Financial Considerations and Sales Taxes
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Financial Considerations

Factoring in your margins

A golden rule of setting an asking price is to ensure that a reasonable margin for negotiation has been included. An inflexible asking price will result in a very short period of offer and more than likely a refusal if the vendor sets their absolute bottom price as the original asking price. During the negotiation process both vendor and buyer wish to feel as if they have achieved a desired result.

A vendor must ensure that when speaking to an agent that the asking price is also the “Gross” price as agency commissions can vary. In a scenario where a vendor lists their property with several agents simultaneously without setting a gross price there is a very real danger of the property being advertised at different prices. This will serve to confuse a potential buyer and undermine the vendor without the property even being viewed.

Selling Fees, taxes and retentions

Speak to your lawyer or a tax consultant in order to confirm current tax legislation as tax rules are subject to change.

Real Estate Agency Fees - Before instructing an agent ensure that their fee structure has been set out clearly you.

Legal Fees – Before instructing a lawyer ensure that their fee structure has been set out clearly to you and which services they will provide. Arranging a Power of Attorney and application for NIE may incur additional fees

Capital Gains tax for non-residents is set at 19% (1st January 2010), payable on profits earned on the difference of the property value between the year of purchase (purchase price plus costs) and the year of sale (sales price minus costs).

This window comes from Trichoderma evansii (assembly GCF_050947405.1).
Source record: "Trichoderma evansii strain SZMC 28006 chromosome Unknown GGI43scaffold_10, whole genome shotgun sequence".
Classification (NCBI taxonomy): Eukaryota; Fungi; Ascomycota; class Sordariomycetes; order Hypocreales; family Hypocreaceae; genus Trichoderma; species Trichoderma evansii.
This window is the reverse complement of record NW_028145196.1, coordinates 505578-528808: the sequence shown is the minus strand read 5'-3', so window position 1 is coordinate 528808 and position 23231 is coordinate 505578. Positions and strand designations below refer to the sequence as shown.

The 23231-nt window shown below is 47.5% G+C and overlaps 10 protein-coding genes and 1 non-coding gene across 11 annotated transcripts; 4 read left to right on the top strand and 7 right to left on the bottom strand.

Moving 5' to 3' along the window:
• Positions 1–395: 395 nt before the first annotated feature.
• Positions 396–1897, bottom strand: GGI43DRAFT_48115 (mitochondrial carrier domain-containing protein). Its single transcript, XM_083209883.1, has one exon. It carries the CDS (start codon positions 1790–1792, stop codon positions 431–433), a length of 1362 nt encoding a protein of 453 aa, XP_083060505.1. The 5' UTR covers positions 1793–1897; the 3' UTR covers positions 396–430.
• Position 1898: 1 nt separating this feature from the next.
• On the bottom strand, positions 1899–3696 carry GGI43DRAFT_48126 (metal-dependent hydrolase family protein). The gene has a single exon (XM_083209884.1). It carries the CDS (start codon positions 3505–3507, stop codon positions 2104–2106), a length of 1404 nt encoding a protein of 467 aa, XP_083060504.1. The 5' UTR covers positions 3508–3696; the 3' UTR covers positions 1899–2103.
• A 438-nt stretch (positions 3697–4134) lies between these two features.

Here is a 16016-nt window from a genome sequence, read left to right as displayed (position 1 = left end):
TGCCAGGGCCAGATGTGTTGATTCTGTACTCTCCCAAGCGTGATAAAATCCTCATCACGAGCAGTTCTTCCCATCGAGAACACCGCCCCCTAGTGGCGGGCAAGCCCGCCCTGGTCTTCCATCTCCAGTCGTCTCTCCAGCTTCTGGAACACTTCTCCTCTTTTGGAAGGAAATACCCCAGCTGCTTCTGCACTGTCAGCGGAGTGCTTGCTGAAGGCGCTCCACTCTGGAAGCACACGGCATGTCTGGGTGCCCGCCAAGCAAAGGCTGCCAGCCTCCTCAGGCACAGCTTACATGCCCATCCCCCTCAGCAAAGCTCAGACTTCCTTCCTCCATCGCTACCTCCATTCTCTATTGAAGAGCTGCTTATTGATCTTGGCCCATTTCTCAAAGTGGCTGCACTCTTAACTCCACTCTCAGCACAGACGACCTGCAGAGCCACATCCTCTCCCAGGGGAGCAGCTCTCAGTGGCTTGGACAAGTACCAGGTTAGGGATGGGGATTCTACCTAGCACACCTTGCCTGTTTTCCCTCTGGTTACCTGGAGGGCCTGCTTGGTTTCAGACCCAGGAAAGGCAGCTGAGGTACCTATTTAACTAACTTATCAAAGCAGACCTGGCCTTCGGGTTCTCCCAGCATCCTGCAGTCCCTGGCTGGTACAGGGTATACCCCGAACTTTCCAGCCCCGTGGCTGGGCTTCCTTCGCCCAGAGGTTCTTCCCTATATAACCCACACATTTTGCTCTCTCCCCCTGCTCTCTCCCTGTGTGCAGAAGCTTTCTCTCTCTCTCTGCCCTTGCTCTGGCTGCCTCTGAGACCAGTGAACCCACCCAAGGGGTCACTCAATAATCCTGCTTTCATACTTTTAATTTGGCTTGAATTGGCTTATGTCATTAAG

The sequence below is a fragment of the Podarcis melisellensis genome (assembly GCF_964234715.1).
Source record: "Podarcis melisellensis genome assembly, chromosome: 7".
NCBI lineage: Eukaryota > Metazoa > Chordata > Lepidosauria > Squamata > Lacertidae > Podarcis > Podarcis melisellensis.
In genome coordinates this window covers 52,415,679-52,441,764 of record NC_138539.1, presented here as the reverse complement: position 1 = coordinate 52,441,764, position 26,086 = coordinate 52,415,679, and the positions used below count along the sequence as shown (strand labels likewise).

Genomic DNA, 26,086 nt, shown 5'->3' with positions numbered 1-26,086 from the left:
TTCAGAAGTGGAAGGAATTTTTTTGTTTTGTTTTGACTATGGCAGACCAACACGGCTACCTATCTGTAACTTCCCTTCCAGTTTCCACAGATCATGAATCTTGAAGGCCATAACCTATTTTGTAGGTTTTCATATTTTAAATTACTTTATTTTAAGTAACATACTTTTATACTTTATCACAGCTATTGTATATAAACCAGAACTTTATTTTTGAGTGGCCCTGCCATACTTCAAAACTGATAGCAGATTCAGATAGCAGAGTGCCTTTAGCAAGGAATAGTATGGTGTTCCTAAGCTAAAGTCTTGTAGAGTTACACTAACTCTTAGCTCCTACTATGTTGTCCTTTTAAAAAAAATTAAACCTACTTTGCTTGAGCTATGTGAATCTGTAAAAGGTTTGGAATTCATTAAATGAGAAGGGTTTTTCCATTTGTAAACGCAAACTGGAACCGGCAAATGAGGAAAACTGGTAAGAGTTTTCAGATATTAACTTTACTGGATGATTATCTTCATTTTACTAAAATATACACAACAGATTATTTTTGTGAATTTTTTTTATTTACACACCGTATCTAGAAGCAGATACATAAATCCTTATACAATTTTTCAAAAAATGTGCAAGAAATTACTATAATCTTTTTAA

Capital Gains Tax for residents is set at 19% for the first 6.000€ and at 21% for the amount exceeding 6.000.000€.

Retention. All non-resident sellers, regardless of when they acquired the property, are subject to 3% retention of the sales price, paid to the Tax Office by the purchaser on account of the seller, and applied against the seller’s capital gains tax. If the seller’s liability is less than the 3% withheld at the time of the sale, the seller can claim it back from the tax office. If higher, the seller will have to pay the difference to the tax office.

There is one exception regarding the 3% retention: when the property has been owned by the vendor, at the date of 31st of December 1996, for more than 10 years and when the vendor is an individual (not a non-resident company). Also there is no retention when the vendor is subject to the normal income tax for residents or to companies’ tax.

Notary fees are fixed by law on the basis of a scale.

Plusvalia - is a tax to be paid by the seller, although it may be subject of negotiation with the purchaser. It is a municipal tax on the increase in value of the land alone. Note that if the seller does not pay this “plusvalia” tax, it will fall on the property.

Other property taxes - such as I.B.I, garbage collection tax, community fees if any as well as normal running costs such as electricity, telephone, water, etc. should be paid by the vendor up to the date when the property is transferred to the new owner. If these cannot be calculated exactly on that date, it is customary that the buyer or his/her legal representative requires that an amount of money is left in deposit to guarantee these payments.